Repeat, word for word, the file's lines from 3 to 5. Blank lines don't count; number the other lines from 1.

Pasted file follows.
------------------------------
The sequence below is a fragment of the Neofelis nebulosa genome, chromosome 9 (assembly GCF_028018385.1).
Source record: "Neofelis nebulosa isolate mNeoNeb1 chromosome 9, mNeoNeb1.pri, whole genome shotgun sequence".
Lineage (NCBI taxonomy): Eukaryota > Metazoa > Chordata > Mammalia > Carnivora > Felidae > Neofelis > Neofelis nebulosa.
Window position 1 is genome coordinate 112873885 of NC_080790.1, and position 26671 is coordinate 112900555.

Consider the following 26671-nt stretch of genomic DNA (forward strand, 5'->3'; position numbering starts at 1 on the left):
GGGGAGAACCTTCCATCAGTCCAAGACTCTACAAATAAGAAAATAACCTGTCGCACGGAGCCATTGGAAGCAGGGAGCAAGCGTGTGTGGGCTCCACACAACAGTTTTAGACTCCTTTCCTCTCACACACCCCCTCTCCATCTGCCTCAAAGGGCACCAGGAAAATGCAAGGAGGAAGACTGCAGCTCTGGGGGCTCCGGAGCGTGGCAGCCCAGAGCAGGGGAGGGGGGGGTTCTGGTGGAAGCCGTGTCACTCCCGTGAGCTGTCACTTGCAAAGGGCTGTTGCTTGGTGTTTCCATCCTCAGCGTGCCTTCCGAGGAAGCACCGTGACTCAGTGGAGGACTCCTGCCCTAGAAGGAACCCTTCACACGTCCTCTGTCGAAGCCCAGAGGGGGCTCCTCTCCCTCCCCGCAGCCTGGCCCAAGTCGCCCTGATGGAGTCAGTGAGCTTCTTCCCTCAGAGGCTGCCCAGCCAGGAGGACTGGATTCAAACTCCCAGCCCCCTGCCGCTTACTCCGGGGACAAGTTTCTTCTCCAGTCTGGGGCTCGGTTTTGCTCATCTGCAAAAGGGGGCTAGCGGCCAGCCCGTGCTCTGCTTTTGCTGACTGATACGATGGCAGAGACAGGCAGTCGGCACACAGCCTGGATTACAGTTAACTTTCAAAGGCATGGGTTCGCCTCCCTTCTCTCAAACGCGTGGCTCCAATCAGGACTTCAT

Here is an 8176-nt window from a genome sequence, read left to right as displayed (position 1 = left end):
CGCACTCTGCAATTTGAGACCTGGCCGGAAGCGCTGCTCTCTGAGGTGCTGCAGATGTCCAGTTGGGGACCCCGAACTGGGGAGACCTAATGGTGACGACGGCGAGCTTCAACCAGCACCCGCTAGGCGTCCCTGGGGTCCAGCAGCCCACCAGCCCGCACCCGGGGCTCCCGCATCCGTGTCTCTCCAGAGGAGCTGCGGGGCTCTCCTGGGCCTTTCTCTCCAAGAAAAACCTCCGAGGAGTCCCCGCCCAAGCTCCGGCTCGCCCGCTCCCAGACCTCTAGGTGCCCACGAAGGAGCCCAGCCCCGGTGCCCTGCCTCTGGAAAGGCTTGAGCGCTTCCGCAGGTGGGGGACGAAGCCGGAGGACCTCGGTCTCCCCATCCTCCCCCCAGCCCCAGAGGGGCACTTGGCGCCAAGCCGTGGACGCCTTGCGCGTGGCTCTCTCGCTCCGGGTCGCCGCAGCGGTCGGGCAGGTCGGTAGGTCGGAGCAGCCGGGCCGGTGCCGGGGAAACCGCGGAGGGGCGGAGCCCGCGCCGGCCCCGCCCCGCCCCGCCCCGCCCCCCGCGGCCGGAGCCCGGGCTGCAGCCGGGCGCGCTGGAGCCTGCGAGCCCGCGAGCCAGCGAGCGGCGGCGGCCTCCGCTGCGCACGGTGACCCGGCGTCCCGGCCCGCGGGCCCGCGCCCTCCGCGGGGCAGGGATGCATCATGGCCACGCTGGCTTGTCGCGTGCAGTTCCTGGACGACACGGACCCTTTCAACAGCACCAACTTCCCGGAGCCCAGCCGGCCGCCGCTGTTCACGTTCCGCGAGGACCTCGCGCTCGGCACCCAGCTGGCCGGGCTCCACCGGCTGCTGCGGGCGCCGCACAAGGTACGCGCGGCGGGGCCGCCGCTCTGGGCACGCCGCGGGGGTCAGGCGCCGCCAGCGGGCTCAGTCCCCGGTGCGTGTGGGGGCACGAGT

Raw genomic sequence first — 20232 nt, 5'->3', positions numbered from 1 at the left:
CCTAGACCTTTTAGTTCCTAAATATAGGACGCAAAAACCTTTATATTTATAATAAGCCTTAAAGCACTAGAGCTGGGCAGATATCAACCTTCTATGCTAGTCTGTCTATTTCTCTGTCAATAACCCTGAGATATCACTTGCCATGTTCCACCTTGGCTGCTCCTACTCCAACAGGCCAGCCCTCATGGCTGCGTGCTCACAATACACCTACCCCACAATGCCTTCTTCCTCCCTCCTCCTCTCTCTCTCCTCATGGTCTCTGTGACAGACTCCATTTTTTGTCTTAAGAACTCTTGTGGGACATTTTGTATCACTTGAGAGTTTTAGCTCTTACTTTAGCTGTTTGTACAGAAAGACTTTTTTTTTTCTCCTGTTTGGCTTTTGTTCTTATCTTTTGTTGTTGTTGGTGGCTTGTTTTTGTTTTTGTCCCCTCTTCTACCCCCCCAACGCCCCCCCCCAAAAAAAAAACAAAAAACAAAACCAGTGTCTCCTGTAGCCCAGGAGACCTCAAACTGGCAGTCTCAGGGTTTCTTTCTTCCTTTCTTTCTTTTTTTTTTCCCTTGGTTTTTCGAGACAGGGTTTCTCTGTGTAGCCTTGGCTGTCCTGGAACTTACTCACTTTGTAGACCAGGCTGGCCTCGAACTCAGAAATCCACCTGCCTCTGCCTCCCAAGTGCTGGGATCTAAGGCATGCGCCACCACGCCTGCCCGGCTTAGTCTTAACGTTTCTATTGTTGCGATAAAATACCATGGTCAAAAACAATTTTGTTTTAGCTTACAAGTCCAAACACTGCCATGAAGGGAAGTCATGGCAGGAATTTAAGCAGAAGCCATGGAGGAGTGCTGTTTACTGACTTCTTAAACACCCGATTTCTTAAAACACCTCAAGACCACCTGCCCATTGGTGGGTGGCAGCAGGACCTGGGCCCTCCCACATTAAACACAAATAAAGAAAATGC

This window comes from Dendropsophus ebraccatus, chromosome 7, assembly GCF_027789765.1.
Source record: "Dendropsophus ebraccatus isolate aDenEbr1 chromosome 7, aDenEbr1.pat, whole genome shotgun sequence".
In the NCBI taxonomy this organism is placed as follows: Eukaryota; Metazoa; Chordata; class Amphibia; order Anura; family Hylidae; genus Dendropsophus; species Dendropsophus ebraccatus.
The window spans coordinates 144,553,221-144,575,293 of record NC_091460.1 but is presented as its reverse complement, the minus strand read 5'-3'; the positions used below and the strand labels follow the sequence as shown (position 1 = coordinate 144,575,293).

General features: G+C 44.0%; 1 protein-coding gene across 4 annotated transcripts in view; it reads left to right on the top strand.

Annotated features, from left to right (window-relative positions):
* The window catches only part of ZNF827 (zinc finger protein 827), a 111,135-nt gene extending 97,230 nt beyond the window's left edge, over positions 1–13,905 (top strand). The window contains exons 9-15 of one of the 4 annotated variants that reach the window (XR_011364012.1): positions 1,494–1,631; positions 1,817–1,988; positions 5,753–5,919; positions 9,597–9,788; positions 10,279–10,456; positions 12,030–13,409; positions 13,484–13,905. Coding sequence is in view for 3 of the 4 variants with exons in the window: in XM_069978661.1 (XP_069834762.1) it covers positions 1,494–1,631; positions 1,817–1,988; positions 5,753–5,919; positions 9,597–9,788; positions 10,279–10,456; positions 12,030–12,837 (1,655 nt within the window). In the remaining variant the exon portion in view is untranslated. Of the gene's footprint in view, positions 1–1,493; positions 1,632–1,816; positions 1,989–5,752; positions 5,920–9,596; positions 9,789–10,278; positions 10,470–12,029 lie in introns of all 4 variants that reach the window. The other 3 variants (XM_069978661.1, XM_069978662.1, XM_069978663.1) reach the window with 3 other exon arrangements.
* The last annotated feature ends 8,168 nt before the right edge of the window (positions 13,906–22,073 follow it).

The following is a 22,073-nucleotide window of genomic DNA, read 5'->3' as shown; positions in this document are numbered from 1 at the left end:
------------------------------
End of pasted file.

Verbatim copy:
Lineage (NCBI taxonomy): Eukaryota > Metazoa > Chordata > Mammalia > Carnivora > Felidae > Neofelis > Neofelis nebulosa.
Window position 1 is genome coordinate 112873885 of NC_080790.1, and position 26671 is coordinate 112900555.

Consider the following 26671-nt stretch of genomic DNA (forward strand, 5'->3'; position numbering starts at 1 on the left):